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Mobility isn't just trending; it's megatrending. Photo by the CyberWire.

The megatrend of mobility is a megatrend of the attack surface.

SINET's panel on mobility considered as a megatrend began with an arresting factoid: there are eleven times more phones sold on a given day than there are babies being born in the world. 

Bob Gourley, Partner and Co-founder, Cognitio Group, moderated the panel whose members included Brian Collins (Chief Executive Officer, Adaptive Mobile Security), Rodger Desai (Chief Executive Officer, Payfone) Michael Murray (Vice President of Security Intelligence, Lookout), and Richard Rushing (Chief Information Security Officer, Motorola Mobility).

Those tech newborns Gourley et al. alluded to permeate the enterprise in ways that would have been difficult to imagine a few years ago. With the convenience and technological consolidation the smartphone represents—telephony, email, video, camera, music, browsing, authentication tokens, etc., and the millions of apps—it's not only an increasingly indispensable personal adjunct, but a default endpoint in the enterprise as well. The iPhone 7 is one-hundred-twenty-five million times more powerful than the computers used in Project Apollo. But these phones are also vulnerable, and they're appealing to the adversary: they typically carry more, and more attractive, data than does an individual's PC.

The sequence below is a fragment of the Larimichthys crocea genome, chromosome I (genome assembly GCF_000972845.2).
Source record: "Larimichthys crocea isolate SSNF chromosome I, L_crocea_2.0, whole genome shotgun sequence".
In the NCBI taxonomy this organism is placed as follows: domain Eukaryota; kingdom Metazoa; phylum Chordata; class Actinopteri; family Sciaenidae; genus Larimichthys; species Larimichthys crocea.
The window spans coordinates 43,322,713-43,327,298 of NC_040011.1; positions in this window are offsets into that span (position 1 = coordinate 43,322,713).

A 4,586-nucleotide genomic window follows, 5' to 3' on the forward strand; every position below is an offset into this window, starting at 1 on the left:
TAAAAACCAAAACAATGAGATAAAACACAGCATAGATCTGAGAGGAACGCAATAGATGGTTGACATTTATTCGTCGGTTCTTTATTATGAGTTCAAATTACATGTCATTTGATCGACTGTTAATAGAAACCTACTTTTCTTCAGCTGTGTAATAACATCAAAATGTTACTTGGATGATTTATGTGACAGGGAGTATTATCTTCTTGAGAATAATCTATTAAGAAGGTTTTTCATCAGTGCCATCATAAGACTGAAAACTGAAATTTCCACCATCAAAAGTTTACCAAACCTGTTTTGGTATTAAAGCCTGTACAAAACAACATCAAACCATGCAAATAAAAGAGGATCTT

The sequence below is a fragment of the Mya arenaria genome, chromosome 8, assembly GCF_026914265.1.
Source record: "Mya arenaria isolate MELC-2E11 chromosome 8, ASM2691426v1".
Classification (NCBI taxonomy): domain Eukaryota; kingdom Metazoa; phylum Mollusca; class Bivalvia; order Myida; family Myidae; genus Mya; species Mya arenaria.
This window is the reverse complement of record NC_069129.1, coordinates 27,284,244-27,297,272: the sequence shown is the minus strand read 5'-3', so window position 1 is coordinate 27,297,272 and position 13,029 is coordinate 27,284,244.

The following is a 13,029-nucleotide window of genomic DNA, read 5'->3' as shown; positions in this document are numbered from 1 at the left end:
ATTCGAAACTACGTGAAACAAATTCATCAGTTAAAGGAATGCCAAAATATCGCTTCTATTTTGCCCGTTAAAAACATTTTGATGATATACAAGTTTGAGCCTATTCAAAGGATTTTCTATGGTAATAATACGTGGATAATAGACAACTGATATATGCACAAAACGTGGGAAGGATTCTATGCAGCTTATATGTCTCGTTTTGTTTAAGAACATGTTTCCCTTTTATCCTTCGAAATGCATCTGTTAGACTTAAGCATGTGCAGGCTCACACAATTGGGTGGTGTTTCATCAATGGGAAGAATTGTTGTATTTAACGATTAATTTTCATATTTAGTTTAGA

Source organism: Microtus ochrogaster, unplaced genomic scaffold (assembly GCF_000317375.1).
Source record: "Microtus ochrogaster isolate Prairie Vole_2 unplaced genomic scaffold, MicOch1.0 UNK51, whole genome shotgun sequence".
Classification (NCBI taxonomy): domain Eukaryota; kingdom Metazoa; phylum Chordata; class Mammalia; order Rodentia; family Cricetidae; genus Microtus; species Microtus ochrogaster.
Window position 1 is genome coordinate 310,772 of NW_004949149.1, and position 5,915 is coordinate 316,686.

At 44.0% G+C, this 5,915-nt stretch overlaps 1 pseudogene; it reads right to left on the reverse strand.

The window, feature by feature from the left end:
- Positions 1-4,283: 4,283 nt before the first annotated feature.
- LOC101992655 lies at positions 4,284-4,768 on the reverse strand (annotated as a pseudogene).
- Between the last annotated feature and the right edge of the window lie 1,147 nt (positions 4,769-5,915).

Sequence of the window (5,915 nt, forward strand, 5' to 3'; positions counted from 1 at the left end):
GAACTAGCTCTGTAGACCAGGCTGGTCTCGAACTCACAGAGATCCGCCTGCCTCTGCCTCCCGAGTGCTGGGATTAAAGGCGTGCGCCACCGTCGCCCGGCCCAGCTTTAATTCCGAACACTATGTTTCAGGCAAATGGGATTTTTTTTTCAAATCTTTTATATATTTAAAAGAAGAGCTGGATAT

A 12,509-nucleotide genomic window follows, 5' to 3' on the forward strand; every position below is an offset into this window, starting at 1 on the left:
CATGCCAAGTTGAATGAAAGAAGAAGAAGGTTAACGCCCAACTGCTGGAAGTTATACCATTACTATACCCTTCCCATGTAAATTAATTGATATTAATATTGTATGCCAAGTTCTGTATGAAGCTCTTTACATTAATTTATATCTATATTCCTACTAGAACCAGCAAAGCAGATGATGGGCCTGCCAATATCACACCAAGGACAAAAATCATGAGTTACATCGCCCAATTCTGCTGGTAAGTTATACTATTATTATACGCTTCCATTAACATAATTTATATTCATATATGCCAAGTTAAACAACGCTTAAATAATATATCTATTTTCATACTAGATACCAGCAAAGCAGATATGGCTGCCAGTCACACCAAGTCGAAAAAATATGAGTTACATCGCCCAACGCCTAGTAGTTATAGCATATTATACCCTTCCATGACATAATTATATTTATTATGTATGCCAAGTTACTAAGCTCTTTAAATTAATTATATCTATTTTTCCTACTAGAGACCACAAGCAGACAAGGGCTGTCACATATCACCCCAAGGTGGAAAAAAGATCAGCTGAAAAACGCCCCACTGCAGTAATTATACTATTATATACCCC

That means also, of course, that the mobile device is attractive to threat actors. Its commingling of the personal and professional make it difficult to secure, and of course it increases the enterprise attack surface. We hear a great deal about Android malware and exploitation, but the panel was quick to point out that this is by no means exclusively an Android issue: iOS has its threat actors as well.

The panel saw the United States as "sleepwalking" through its mobile problems. The panel concluded with a rehearsal of some familiar security themes: use multi-factor authentication, make sure the carrier is secure, isolate and sanitize data, secure the browser, watch for abuse of trust (and attendant fraud) and above all, control the device. That these points bear repetition is an index of how they're honored more in the breach than the observance.